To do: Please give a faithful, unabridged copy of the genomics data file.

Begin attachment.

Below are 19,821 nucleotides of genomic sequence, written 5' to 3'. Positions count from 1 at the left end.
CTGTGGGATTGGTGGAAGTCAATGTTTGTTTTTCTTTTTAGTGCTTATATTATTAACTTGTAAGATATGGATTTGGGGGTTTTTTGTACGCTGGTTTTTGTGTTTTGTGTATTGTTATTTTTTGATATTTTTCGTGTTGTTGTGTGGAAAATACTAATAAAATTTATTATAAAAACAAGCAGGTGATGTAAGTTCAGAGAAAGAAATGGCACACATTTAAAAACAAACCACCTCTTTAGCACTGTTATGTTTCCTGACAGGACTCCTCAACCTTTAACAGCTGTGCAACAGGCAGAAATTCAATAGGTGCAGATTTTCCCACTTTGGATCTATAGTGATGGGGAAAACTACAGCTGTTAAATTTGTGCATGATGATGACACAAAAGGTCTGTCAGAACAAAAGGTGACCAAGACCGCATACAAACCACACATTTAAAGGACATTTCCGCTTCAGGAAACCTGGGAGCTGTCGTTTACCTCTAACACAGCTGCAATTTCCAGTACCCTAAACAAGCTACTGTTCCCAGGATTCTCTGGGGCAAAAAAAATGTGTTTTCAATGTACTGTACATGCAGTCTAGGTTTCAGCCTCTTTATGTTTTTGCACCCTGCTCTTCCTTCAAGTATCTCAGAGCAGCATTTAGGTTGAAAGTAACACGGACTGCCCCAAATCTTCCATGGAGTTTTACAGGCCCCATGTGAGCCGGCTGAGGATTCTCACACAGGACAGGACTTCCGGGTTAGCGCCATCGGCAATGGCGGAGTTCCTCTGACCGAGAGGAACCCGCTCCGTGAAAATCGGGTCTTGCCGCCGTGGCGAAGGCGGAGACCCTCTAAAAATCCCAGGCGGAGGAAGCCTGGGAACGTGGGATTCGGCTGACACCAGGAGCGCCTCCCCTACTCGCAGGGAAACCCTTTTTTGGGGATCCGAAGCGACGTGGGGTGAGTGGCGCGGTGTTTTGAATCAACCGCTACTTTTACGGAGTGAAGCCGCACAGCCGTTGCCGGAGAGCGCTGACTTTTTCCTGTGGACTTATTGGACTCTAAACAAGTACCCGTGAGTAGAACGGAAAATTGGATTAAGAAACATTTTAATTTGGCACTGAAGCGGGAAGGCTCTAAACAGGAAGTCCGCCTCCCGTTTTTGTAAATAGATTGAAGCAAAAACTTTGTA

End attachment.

Below are 19,821 nucleotides of genomic sequence, written 5' to 3'. Positions count from 1 at the left end.
CTGTGGGATTGGTGGAAGTCAATGTTTGTTTTTCTTTTTAGTGCTTATATTATTAACTTGTAAGATATGGATTTGGGGGTTTTTTGTACGCTGGTTTTTGTGTTTTGTGTATTGTTATTTTTTGATATTTTTCGTGTTGTTGTGTGGAAAATACTAATAAAATTTATTATAAAAACAAGCAGGTGATGTAAGTTCAGAGAAAGAAATGGCACACATTTAAAAACAAACCACCTCTTTAGCACTGTTATGTTTCCTGACAGGACTCCTCAACCTTTAACAGCTGTGCAACAGGCAGAAATTCAATAGGTGCAGATTTTCCCACTTTGGATCTATAGTGATGGGGAAAACTACAGCTGTTAAATTTGTGCATGATGATGACACAAAAGGTCTGTCAGAACAAAAGGTGACCAAGACCGCATACAAACCACACATTTAAAGGACATTTCCGCTTCAGGAAACCTGGGAGCTGTCGTTTACCTCTAACACAGCTGCAATTTCCAGTACCCTAAACAAGCTACTGTTCCCAGGATTCTCTGGGGCAAAAAAAATGTGTTTTCAATGTACTGTACATGCAGTCTAGGTTTCAGCCTCTTTATGTTTTTGCACCCTGCTCTTCCTTCAAGTATCTCAGAGCAGCATTTAGGTTGAAAGTAACACGGACTGCCCCAAATCTTCCATGGAGTTTTACAGGCCCCATGTGAGCCGGCTGAGGATTCTCACACAGGACAGGACTTCCGGGTTAGCGCCATCGGCAATGGCGGAGTTCCTCTGACCGAGAGGAACCCGCTCCGTGAAAATCGGGTCTTGCCGCCGTGGCGAAGGCGGAGACCCTCTAAAAATCCCAGGCGGAGGAAGCCTGGGAACGTGGGATTCGGCTGACACCAGGAGCGCCTCCCCTACTCGCAGGGAAACCCTTTTTTGGGGATCCGAAGCGACGTGGGGTGAGTGGCGCGGTGTTTTGAATCAACCGCTACTTTTACGGAGTGAAGCCGCACAGCCGTTGCCGGAGAGCGCTGACTTTTTCCTGTGGACTTATTGGACTCTAAACAAGTACCCGTGAGTAGAACGGAAAATTGGATTAAGAAACATTTTAATTTGGCACTGAAGCGGGAAGGCTCTAAACAGGAAGTCCGCCTCCCGTTTTTGTAAATAGATTGAAGCAAAAACTTTGTA